She had enjoyed a “close personal bond of love and affection” with the Gladstones and Mr Gladstone himself had referred to them as being “mum and dad” in an email to Mrs White, she said. It was only after he moved north to Cumbria to shield with his new wife, Mary, during the first Covid lockdown that the relationship and Mr Gladstone’s inheritance plans changed unexpectedly, she claimed.
He demanded she move out so he could move back in with Mary and announced he had written a new will, placing his estate into a discretionary trust for the benefit of his family – and leaving nothing and no role for Mrs White. The move resulted in Mr Gladstone suing Mrs White for possession of the house, with her countersuing, claiming she has a right to it because of his earlier inheritance promises.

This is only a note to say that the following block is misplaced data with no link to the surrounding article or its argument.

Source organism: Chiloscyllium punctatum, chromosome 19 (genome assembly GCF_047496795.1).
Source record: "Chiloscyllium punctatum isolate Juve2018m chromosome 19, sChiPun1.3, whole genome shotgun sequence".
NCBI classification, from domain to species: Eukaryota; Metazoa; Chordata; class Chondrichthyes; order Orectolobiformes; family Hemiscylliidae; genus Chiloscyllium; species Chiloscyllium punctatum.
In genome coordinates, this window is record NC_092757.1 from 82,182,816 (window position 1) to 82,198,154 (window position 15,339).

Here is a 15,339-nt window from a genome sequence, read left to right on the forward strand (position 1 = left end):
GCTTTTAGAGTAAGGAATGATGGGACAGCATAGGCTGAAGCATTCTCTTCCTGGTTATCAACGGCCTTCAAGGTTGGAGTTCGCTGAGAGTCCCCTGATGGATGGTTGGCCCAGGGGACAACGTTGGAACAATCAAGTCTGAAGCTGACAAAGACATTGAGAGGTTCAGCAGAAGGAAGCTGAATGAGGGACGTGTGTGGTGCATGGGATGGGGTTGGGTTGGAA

Her barrister, Ms Reed, said it would be “unconscionable” for Mr Gladstone to go back on the assurances he made to her over the years that she would be his main heiress and get his estate when he dies.
Ms Reed said: “David promised Leigh Wotton, she then spent her time assisting him with the running of Wotton, including moving into the property and caring for and supporting him and his family. It is submitted that having made those promises to Leigh over a long period of time and she having arranged her life on the basis of them, it is very clearly unconscionable for David to resile from them.”
But for Mr Gladstone, Tracey Angus KC denied that there had ever been a promise that Ms White would inherit Wotton herself and, as a lawyer, she must have understood that he intended for it to go into trust “for many generations.”